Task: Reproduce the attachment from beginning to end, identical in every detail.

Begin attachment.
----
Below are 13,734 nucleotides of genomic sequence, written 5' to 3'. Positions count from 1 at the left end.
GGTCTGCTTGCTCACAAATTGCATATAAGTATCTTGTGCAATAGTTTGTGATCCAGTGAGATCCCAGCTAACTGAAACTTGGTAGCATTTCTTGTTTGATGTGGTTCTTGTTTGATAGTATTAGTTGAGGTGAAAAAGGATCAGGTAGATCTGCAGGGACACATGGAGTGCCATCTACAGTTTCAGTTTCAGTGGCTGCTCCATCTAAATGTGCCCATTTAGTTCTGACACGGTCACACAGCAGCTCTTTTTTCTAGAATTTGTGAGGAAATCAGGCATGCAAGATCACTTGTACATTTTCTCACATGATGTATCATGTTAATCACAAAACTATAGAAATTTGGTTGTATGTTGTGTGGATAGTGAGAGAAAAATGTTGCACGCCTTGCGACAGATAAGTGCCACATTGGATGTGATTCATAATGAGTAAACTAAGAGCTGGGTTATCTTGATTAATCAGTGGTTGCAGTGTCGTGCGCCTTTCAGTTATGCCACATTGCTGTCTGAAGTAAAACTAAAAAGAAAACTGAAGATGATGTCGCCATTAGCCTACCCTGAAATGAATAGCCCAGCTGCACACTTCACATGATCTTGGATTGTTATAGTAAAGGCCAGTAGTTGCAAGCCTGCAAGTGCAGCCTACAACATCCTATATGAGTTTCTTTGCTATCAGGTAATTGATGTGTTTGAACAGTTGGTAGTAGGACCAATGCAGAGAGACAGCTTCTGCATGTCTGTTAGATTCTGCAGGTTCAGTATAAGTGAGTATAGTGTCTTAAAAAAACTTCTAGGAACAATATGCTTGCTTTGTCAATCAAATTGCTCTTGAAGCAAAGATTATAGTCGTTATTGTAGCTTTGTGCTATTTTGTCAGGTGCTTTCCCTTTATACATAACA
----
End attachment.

Below are 13,734 nucleotides of genomic sequence, written 5' to 3'. Positions count from 1 at the left end.
GGTCTGCTTGCTCACAAATTGCATATAAGTATCTTGTGCAATAGTTTGTGATCCAGTGAGATCCCAGCTAACTGAAACTTGGTAGCATTTCTTGTTTGATGTGGTTCTTGTTTGATAGTATTAGTTGAGGTGAAAAAGGATCAGGTAGATCTGCAGGGACACATGGAGTGCCATCTACAGTTTCAGTTTCAGTGGCTGCTCCATCTAAATGTGCCCATTTAGTTCTGACACGGTCACACAGCAGCTCTTTTTTCTAGAATTTGTGAGGAAATCAGGCATGCAAGATCACTTGTACATTTTCTCACATGATGTATCATGTTAATCACAAAACTATAGAAATTTGGTTGTATGTTGTGTGGATAGTGAGAGAAAAATGTTGCACGCCTTGCGACAGATAAGTGCCACATTGGATGTGATTCATAATGAGTAAACTAAGAGCTGGGTTATCTTGATTAATCAGTGGTTGCAGTGTCGTGCGCCTTTCAGTTATGCCACATTGCTGTCTGAAGTAAAACTAAAAAGAAAACTGAAGATGATGTCGCCATTAGCCTACCCTGAAATGAATAGCCCAGCTGCACACTTCACATGATCTTGGATTGTTATAGTAAAGGCCAGTAGTTGCAAGCCTGCAAGTGCAGCCTACAACATCCTATATGAGTTTCTTTGCTATCAGGTAATTGATGTGTTTGAACAGTTGGTAGTAGGACCAATGCAGAGAGACAGCTTCTGCATGTCTGTTAGATTCTGCAGGTTCAGTATAAGTGAGTATAGTGTCTTAAAAAAACTTCTAGGAACAATATGCTTGCTTTGTCAATCAAATTGCTCTTGAAGCAAAGATTATAGTCGTTATTGTAGCTTTGTGCTATTTTGTCAGGTGCTTTCCCTTTATACATAACA